Well, we made it through our first Annual Review. One down, five to go! The OSU team did a great job preparing and organizing (I’m talking about you Hannah!) and it went pretty well. There were no real surprises anyway. And the warts we knew about were the warts we presented. On the technical side, the warts included the delay caused by the lengthening change and the challenges GIS has faced with some of its Functional Design subcontractors. What challenges? Well let’s just say that GIS has hired quite a few engineers of their own recently and moved most of the Functional Design work in house. On the project side, it means that our Earned Value Management system has not yet been accepted, unfortunately, due to some issues with the schedule format. But like I said, none of this was a surprise and we’ve got a solid plan moving forward. We’re still on track to starting construction in November.
It was great to bring to entire team together in Corvallis. It’s been quite a while since we’ve done that and I’m not sure when, and even if, we’ll do it again, unfortunately. Future annual reviews will be at the shipyard. I’m always really impressed with the talent we have on our team–all around. I mean the Shipyard managers from GIS, the NSF officers, OSU’s financial support, and our team at the shipyard. Lot’s of talent. Here’s a picture we took with some of the team. Unfortunately, we were having such a great time, we forgot to take a picture with everyone while we were still all together.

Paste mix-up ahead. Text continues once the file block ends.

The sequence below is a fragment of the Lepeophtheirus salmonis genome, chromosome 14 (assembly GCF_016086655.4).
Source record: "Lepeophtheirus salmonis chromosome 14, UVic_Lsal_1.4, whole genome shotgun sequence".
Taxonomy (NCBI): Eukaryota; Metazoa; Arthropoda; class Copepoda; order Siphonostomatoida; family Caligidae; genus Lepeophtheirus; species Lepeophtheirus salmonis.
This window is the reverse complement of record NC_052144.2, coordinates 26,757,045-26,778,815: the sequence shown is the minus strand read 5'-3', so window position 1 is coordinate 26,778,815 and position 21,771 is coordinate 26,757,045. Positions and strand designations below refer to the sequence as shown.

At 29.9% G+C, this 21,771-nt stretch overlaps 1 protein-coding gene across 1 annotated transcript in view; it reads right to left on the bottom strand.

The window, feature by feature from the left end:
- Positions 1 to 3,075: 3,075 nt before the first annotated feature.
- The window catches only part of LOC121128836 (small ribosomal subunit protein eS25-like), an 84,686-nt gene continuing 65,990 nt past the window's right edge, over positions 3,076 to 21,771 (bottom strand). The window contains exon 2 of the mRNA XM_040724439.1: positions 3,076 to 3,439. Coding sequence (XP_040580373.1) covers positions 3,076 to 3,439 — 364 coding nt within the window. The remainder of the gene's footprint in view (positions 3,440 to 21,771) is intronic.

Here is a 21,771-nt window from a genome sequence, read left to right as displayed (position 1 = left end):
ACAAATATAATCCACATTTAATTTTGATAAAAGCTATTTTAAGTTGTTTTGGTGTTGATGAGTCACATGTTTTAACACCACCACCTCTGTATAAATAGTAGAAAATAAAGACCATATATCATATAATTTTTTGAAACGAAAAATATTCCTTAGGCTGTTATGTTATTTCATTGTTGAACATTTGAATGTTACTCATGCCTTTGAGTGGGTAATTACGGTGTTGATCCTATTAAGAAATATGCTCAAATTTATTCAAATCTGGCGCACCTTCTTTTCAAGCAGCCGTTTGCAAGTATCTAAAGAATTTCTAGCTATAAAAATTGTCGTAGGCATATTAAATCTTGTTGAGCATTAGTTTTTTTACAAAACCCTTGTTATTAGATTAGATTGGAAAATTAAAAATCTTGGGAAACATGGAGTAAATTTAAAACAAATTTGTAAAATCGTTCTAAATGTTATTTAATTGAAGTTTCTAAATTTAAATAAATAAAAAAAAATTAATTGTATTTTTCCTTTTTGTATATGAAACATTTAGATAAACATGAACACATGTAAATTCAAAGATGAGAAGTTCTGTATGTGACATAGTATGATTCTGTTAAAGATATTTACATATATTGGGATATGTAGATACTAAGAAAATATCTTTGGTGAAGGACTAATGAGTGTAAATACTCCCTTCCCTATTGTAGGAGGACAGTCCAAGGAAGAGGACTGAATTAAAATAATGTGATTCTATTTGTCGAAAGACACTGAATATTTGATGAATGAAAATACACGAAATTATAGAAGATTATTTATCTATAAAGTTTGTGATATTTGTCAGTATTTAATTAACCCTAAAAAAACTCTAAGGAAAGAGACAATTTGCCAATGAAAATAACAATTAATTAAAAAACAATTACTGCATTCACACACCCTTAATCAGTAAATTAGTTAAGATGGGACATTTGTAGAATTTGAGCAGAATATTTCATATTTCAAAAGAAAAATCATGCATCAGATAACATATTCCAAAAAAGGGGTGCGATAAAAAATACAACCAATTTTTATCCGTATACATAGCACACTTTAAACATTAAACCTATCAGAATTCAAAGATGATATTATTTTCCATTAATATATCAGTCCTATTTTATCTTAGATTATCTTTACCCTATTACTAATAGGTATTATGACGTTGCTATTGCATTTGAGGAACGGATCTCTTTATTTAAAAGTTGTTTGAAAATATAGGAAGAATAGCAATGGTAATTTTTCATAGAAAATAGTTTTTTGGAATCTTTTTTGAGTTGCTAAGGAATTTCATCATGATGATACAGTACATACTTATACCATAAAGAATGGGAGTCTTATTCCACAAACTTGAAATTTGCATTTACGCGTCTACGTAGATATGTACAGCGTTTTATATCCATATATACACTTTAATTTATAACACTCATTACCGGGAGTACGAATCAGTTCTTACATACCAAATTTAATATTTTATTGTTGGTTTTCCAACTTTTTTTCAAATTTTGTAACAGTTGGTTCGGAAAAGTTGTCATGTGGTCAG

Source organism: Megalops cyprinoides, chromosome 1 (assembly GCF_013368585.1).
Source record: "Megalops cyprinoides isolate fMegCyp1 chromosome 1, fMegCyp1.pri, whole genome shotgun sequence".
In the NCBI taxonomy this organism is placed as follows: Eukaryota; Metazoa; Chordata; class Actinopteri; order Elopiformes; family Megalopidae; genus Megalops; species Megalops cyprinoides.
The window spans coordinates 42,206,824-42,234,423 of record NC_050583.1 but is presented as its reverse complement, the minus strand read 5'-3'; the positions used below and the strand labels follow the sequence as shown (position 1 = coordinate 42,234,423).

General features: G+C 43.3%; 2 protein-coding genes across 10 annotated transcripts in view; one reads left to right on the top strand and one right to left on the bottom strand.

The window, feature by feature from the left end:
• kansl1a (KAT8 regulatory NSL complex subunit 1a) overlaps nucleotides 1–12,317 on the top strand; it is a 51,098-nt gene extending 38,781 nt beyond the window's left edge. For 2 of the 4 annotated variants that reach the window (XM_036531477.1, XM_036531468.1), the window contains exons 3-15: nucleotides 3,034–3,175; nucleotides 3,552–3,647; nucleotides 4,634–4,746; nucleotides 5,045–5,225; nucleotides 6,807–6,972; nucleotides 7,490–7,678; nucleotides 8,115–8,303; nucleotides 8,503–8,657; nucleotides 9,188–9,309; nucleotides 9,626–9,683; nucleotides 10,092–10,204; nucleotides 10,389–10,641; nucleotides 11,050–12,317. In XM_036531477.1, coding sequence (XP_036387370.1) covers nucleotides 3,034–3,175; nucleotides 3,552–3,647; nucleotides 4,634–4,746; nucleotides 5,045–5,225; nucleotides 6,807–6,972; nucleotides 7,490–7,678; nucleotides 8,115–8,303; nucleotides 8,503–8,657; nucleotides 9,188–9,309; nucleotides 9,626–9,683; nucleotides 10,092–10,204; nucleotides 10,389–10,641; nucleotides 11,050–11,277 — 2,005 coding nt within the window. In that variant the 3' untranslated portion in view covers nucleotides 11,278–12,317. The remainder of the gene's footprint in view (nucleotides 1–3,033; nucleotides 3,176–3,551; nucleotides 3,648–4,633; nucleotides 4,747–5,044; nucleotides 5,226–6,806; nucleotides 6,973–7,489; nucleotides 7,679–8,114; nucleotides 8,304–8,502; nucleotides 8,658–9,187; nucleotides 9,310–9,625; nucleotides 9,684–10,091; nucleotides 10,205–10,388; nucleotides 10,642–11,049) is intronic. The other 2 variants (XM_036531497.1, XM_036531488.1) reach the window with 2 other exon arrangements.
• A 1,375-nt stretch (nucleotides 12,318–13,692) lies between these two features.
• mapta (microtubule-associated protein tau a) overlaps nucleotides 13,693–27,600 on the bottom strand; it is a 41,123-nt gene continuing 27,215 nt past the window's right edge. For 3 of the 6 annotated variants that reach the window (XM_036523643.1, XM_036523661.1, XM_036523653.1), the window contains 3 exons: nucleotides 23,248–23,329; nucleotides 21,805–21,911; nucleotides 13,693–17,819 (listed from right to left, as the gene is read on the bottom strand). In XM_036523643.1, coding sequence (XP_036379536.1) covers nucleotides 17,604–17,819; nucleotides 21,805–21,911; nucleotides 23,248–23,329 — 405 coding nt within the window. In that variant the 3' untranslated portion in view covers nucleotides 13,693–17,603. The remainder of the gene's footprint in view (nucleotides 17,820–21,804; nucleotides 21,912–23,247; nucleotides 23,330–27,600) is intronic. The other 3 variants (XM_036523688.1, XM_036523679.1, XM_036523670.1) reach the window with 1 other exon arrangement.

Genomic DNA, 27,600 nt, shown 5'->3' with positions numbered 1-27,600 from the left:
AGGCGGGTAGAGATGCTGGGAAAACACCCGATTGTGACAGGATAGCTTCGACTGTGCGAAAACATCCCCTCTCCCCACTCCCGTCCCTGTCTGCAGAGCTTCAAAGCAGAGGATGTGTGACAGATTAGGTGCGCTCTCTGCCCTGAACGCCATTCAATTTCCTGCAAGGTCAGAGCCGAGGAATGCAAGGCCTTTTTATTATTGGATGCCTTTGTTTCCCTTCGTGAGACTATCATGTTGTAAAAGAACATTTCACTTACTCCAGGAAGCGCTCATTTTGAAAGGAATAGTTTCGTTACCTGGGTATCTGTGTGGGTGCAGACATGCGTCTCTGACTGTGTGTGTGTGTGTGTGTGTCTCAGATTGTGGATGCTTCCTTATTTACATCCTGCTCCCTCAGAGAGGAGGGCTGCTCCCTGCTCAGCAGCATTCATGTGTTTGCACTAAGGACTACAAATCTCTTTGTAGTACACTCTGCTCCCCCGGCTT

On the technical side, if you’ve been following our progress at all, you know that we’ve made a lot of effort to ensure that the RCRVs are going to be efficient to operate and that overall the “triple bottom line” is solid. Though laudable, this approach can create challenges, unfortunately. For example, one small way we’re increasing efficiency is by specifying LED lighting throughout the ship. This includes our external navigational lights that have very particular requirements dictated by the Coast Guard to ensure that they’re reliable and visible from predictable distances. However, LED lights, if unshielded, have been found to interfere with VHF communications, as announced this last week. Fortunately, we’ve known about this issue having looked into upgrading our Nav lights on Oceanus several years ago, and have required shielding in our RCRV specifications. I mention it here as an on going example of the type of “gotchas” that can sneak up on you and why we monitor the industry for the latest and greatest to ensure we’re ahead of the game. One of these days, don’t be surprised if I come on here and write about how one of these “gotchas” actually “gottus.”
One more quick announcement. I’m very pleased to announce that the project’s very own Shipyard Representative, John Comar, has been selected as OSU’s “Exemplary Employee of the Year” for 2017. CEOAS Dean Roberta Marinelli presented him with this honor during the Annual Review this past week. Well done, John! Very well deserved!
Ok. Until next time, thanks again for reading. Enjoy your last week of summer. And, as always, feel free to subscribe using the link above. /d